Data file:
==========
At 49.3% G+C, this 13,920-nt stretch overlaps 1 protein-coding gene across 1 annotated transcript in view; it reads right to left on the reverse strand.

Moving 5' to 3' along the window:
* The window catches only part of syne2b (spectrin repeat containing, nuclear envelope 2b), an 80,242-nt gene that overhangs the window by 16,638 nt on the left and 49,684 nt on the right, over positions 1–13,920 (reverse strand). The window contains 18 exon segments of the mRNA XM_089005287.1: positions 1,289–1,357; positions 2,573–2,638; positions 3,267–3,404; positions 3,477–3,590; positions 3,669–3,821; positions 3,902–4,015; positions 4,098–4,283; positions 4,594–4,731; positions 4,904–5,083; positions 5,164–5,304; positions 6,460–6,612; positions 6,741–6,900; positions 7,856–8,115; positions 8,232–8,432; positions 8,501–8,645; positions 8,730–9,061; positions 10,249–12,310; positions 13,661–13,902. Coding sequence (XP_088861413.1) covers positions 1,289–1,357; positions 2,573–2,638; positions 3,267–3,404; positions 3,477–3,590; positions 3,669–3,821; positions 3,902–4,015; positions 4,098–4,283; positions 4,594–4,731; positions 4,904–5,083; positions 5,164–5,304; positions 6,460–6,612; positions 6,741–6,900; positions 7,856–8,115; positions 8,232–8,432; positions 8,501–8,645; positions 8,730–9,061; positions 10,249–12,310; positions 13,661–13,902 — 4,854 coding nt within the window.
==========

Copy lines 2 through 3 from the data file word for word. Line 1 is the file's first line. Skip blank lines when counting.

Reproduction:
Moving 5' to 3' along the window:
* The window catches only part of syne2b (spectrin repeat containing, nuclear envelope 2b), an 80,242-nt gene that overhangs the window by 16,638 nt on the left and 49,684 nt on the right, over positions 1–13,920 (reverse strand). The window contains 18 exon segments of the mRNA XM_089005287.1: positions 1,289–1,357; positions 2,573–2,638; positions 3,267–3,404; positions 3,477–3,590; positions 3,669–3,821; positions 3,902–4,015; positions 4,098–4,283; positions 4,594–4,731; positions 4,904–5,083; positions 5,164–5,304; positions 6,460–6,612; positions 6,741–6,900; positions 7,856–8,115; positions 8,232–8,432; positions 8,501–8,645; positions 8,730–9,061; positions 10,249–12,310; positions 13,661–13,902. Coding sequence (XP_088861413.1) covers positions 1,289–1,357; positions 2,573–2,638; positions 3,267–3,404; positions 3,477–3,590; positions 3,669–3,821; positions 3,902–4,015; positions 4,098–4,283; positions 4,594–4,731; positions 4,904–5,083; positions 5,164–5,304; positions 6,460–6,612; positions 6,741–6,900; positions 7,856–8,115; positions 8,232–8,432; positions 8,501–8,645; positions 8,730–9,061; positions 10,249–12,310; positions 13,661–13,902 — 4,854 coding nt within the window.